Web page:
4) Having a good mentor that cares about your career progression can have a huge effect on your career, as you say. Up to you to decide if you can make the most of your current position (or if you want to).

The last thing I will say is that if you switch to this new lab it is probably best to assume you will get nothing out of your previous lab that isn't finished already. If you don't have publications in press or published when you leave, don't assume you'll get some middle authorship by passing your cell lines off to another postdoc. Maybe someone will pick up your work and you'll get appropriate credit for it, but you can't count on that.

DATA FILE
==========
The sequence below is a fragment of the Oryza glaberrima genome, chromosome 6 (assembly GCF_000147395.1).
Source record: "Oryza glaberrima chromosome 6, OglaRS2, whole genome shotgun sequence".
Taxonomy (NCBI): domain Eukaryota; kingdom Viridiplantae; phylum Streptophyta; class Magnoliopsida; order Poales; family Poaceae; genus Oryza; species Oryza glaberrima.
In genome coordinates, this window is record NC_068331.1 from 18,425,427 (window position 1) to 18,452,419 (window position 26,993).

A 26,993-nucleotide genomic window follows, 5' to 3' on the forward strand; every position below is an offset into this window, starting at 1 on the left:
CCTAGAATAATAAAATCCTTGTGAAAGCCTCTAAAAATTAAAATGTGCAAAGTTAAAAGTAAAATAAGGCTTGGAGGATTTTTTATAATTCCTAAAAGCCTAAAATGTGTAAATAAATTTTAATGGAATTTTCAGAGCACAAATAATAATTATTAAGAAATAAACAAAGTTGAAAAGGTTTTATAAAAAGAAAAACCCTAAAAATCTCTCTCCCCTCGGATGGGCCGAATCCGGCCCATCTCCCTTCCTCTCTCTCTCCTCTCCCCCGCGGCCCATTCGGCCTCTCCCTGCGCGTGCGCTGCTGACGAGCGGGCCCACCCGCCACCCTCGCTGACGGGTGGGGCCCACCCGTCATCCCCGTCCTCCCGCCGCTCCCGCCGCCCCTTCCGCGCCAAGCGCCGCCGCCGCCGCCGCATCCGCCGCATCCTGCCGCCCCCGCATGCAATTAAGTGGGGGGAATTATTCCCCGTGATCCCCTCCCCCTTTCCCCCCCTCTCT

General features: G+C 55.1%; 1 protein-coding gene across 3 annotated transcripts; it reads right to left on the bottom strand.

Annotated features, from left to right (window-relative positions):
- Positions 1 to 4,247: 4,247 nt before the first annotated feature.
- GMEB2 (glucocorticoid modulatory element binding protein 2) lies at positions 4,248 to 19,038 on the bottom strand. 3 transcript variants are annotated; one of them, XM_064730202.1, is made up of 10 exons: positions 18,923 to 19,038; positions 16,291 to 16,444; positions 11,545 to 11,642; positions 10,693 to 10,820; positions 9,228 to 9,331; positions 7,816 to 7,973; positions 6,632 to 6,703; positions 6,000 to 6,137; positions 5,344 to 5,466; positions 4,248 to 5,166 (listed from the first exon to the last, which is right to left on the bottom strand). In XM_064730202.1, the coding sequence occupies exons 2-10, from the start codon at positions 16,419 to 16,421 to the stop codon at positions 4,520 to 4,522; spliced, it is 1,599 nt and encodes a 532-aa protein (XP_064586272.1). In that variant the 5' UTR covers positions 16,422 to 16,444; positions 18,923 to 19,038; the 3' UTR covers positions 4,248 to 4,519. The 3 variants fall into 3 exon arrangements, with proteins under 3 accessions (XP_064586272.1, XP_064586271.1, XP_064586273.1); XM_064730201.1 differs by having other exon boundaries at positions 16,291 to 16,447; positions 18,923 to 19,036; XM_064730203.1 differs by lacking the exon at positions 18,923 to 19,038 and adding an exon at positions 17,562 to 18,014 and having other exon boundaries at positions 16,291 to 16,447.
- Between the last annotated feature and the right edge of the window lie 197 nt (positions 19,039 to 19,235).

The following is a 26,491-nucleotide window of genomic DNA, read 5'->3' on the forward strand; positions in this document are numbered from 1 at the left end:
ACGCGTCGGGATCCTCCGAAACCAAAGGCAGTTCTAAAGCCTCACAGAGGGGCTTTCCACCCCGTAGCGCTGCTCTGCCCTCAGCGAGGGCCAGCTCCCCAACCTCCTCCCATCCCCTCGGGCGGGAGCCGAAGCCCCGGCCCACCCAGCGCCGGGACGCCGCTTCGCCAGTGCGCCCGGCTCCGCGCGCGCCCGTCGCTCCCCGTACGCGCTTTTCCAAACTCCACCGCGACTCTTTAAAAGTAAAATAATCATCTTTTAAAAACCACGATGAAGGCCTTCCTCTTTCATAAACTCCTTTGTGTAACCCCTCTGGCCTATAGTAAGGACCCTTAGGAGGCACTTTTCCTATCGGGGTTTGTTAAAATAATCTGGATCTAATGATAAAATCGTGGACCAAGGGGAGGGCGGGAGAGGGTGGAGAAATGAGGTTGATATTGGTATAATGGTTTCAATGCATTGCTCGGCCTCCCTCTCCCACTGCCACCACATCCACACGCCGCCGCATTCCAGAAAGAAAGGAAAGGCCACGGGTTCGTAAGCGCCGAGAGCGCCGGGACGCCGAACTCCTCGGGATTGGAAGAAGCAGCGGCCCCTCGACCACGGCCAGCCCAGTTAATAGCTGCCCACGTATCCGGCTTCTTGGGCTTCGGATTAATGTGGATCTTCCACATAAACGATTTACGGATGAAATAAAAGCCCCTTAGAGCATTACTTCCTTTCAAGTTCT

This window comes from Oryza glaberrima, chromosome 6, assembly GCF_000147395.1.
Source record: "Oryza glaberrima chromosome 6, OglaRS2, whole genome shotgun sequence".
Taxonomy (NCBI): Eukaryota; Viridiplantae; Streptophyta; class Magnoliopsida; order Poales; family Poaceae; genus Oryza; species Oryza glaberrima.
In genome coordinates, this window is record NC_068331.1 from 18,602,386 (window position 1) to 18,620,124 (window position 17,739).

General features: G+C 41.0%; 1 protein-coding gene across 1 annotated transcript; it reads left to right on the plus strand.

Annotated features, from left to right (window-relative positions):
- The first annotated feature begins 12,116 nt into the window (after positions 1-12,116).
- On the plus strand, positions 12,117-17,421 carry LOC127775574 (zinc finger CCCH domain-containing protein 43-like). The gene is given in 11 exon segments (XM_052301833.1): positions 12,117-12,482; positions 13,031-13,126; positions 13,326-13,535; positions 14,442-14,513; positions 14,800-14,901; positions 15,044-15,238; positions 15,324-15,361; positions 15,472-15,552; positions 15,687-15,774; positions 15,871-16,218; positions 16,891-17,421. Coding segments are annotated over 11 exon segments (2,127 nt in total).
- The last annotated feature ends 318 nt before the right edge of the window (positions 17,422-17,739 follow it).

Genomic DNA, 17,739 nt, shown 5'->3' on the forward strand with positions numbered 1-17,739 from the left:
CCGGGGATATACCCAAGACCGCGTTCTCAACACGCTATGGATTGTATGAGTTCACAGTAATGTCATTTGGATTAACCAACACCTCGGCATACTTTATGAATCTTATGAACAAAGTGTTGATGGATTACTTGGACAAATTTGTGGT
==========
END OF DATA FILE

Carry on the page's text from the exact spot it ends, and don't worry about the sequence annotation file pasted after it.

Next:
Craig B.
 
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Re: Help! I do not want to ruin my career progression.

Postby Claudio R. » Tue Jan 27, 2015 11:13 am

Hi PG,

Thanks a lot for your feedback.
1+4) I am just trying to play it as safe as possible. My gut tells me that if I apply to another lab after the one in Boston and they see that I previously worked for a big name, they may want a reference from them. But as you say, as long as I do very well on my next postdoc I should be OK.


PG wrote:I did an attempt on answering at least a couple of your questions.

1) will your boss be annoyed if you leave early? Maybe, but if he becomes annoyed does it matter? If multiple postdocs have left the laboratory you are not alone. Bad bosses exist in academia and in industry. If you move to a new laboratory, is productive in that laboratory and get good references I dont think that having this relatively short unsuccessful postdoc will do any major damage.
2) I would assume that this is dependent on the individual PI rather than the location
3) no idea